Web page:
Cover with just enough water. Add the aromatics and bring up to a gentle simmer. You shouldn’t need to add salt to the pan as the octopus is naturally salty. To keep the octopus submerged, you may need to put a small plate or bowl on top. Cook gently for 20-40 minutes (or sometimes a little longer), checking occasionally. When ready, a sharp knife inserted into the base of the tentacles should go in easily with just a little resistance. Remove from the heat and cool in the liquid. Refrigerate until required for up to 3 days.


Our native abalone, pāua, is one of the great joys of our kai moana. With its sweet and delicate flavour it is a true delicacy. It’s found throughout the country and really should be more popular than it is. I do recommend that you check for detailed information on the best way to harvest them, quotas and size limits in your area (for most of the country the shell needs to be a length of 125mm with a limit of 10 per person). If you aren’t into collecting your own, Claire and Troy from Tora Collective in the Wairarapa catch pāua and crayfish to order and despatch it, nestled in layers of seaweed, the same day that it is caught.

Pāua is easy to prepare but it does need to be tenderised (the exception is the smaller farmed pāua which should already be tender) – there are a couple of ways to do this, both of which work well.


To remove from the shell easily, put the live pāua into a fridge or freezer for 30 minutes to 1 hour so they go to sleep. Tuck your thumb under the muscle at the pointy end of the shell, push using a bit of pressure to separate and loosen from the shell. Remove the hua (roe and stomach). You’ll also need to take out the two teeth from where the hua attaches to the meat, so gently press or cut these out. To tenderise, wrap the pāua in a clean tea towel and gently tap with a mallet, hammer or rolling pin around the skirt (epipodium), then the white muscle where the pāua attaches to the shell; you should be able to feel the muscle soften. You can remove the skirt (epipodium) if you wish – texturally it can be a little chewy – but it has a great flavour, so don’t discard it as it’s perfect for mincing. The roe, which is rich and strongly flavoured, can be eaten, too; pan-fry to serve alongside or chop into minced pāua for fritters.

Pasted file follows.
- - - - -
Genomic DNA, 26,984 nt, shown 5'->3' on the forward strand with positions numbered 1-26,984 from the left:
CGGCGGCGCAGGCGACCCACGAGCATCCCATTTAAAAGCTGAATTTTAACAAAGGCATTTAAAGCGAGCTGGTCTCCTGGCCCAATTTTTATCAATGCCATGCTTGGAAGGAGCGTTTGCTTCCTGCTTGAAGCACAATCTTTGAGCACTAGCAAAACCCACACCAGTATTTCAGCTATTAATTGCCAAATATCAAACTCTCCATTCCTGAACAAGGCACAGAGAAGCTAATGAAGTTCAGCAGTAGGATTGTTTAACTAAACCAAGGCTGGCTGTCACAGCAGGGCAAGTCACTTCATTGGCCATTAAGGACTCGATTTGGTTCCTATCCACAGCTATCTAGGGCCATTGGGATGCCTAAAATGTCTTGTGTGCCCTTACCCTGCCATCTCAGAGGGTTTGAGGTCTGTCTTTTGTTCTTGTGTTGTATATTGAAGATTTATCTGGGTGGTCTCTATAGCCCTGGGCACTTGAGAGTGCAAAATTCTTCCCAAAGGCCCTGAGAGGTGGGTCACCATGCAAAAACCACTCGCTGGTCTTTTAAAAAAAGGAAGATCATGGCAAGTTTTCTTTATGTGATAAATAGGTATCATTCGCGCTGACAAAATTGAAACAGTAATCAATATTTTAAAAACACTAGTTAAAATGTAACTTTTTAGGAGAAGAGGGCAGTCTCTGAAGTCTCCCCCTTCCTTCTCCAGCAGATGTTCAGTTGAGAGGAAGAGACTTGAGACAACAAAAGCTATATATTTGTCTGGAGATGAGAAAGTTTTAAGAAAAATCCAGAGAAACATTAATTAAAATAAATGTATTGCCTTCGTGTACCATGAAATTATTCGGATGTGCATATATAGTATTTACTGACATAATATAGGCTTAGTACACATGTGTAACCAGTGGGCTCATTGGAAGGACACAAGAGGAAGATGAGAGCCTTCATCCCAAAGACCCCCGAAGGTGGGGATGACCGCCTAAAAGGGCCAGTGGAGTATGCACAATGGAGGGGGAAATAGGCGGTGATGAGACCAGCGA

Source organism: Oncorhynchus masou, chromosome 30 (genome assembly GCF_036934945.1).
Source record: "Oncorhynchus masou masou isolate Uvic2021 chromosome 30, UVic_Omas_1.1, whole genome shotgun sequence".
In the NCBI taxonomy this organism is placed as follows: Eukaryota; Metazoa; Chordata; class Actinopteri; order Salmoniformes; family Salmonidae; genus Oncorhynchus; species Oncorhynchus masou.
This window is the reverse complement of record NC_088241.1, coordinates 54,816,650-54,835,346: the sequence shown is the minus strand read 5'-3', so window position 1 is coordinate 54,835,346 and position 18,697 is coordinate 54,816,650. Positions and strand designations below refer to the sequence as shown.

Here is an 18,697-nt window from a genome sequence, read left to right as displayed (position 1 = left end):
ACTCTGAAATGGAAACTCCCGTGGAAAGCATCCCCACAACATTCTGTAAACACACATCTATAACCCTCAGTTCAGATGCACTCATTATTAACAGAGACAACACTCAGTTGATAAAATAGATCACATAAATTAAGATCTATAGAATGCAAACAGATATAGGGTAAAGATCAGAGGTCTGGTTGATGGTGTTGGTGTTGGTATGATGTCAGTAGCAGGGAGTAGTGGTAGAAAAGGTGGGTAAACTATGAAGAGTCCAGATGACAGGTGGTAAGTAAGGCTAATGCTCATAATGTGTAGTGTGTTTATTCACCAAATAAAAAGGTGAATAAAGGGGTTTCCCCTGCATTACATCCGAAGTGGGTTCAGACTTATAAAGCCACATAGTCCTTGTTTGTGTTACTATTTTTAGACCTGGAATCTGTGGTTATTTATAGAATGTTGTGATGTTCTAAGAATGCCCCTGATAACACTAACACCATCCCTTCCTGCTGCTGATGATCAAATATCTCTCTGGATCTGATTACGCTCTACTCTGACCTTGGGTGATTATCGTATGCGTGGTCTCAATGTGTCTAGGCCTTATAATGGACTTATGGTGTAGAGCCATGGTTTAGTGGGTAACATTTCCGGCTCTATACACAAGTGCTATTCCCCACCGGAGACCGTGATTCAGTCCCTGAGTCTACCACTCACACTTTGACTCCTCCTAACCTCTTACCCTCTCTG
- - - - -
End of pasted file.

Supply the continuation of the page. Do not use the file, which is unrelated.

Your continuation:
Put the live pāua into a fridge or freezer for 30 minutes to 1 hour. After removing the pāua from the freezer, put into a pan of simmering, salted water and cook for 1 minute, remove and plunge into iced water. Then follow the raw method for removing the meat from the shell and cleaning and tenderising (the plunge into water does help tenderise them slightly so you may not need to do much here).

Both these methods assume that you are cooking pāua quickly and fast, but it also responds well to slow cooking. If you are mincing for fritters, slice and mince in a mincer if you have one, or pulse in a food processor to a medium to fine grind.